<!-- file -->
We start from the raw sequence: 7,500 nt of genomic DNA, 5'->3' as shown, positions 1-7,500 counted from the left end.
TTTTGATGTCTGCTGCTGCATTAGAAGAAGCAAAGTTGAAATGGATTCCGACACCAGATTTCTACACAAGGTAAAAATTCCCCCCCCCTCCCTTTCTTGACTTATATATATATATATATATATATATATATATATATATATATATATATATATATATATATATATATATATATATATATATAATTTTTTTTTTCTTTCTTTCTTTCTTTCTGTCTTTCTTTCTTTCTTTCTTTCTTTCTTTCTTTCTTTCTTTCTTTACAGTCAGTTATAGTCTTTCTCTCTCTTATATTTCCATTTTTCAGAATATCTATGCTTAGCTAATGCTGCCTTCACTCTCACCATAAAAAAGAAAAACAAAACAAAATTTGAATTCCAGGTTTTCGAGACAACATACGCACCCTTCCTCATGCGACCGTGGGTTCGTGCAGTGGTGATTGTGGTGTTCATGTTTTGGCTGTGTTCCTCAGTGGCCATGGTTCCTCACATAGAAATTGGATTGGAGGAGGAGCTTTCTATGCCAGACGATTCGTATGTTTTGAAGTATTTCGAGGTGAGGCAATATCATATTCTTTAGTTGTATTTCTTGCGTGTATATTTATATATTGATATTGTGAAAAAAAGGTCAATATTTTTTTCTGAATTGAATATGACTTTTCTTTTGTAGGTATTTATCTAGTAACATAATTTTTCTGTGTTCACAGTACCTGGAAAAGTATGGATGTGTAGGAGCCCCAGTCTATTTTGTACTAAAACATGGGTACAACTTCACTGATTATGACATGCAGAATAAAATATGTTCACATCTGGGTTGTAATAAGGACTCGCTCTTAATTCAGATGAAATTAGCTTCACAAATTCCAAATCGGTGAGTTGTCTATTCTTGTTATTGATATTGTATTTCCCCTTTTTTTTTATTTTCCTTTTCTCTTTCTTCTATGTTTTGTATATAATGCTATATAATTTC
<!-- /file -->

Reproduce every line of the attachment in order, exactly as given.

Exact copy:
We start from the raw sequence: 7,500 nt of genomic DNA, 5'->3' as shown, positions 1-7,500 counted from the left end.
TTTTGATGTCTGCTGCTGCATTAGAAGAAGCAAAGTTGAAATGGATTCCGACACCAGATTTCTACACAAGGTAAAAATTCCCCCCCCCTCCCTTTCTTGACTTATATATATATATATATATATATATATATATATATATATATATATATATATATATATATATATATATATATATATATATAATTTTTTTTTTCTTTCTTTCTTTCTTTCTGTCTTTCTTTCTTTCTTTCTTTCTTTCTTTCTTTCTTTCTTTCTTTACAGTCAGTTATAGTCTTTCTCTCTCTTATATTTCCATTTTTCAGAATATCTATGCTTAGCTAATGCTGCCTTCACTCTCACCATAAAAAAGAAAAACAAAACAAAATTTGAATTCCAGGTTTTCGAGACAACATACGCACCCTTCCTCATGCGACCGTGGGTTCGTGCAGTGGTGATTGTGGTGTTCATGTTTTGGCTGTGTTCCTCAGTGGCCATGGTTCCTCACATAGAAATTGGATTGGAGGAGGAGCTTTCTATGCCAGACGATTCGTATGTTTTGAAGTATTTCGAGGTGAGGCAATATCATATTCTTTAGTTGTATTTCTTGCGTGTATATTTATATATTGATATTGTGAAAAAAAGGTCAATATTTTTTTCTGAATTGAATATGACTTTTCTTTTGTAGGTATTTATCTAGTAACATAATTTTTCTGTGTTCACAGTACCTGGAAAAGTATGGATGTGTAGGAGCCCCAGTCTATTTTGTACTAAAACATGGGTACAACTTCACTGATTATGACATGCAGAATAAAATATGTTCACATCTGGGTTGTAATAAGGACTCGCTCTTAATTCAGATGAAATTAGCTTCACAAATTCCAAATCGGTGAGTTGTCTATTCTTGTTATTGATATTGTATTTCCCCTTTTTTTTTATTTTCCTTTTCTCTTTCTTCTATGTTTTGTATATAATGCTATATAATTTC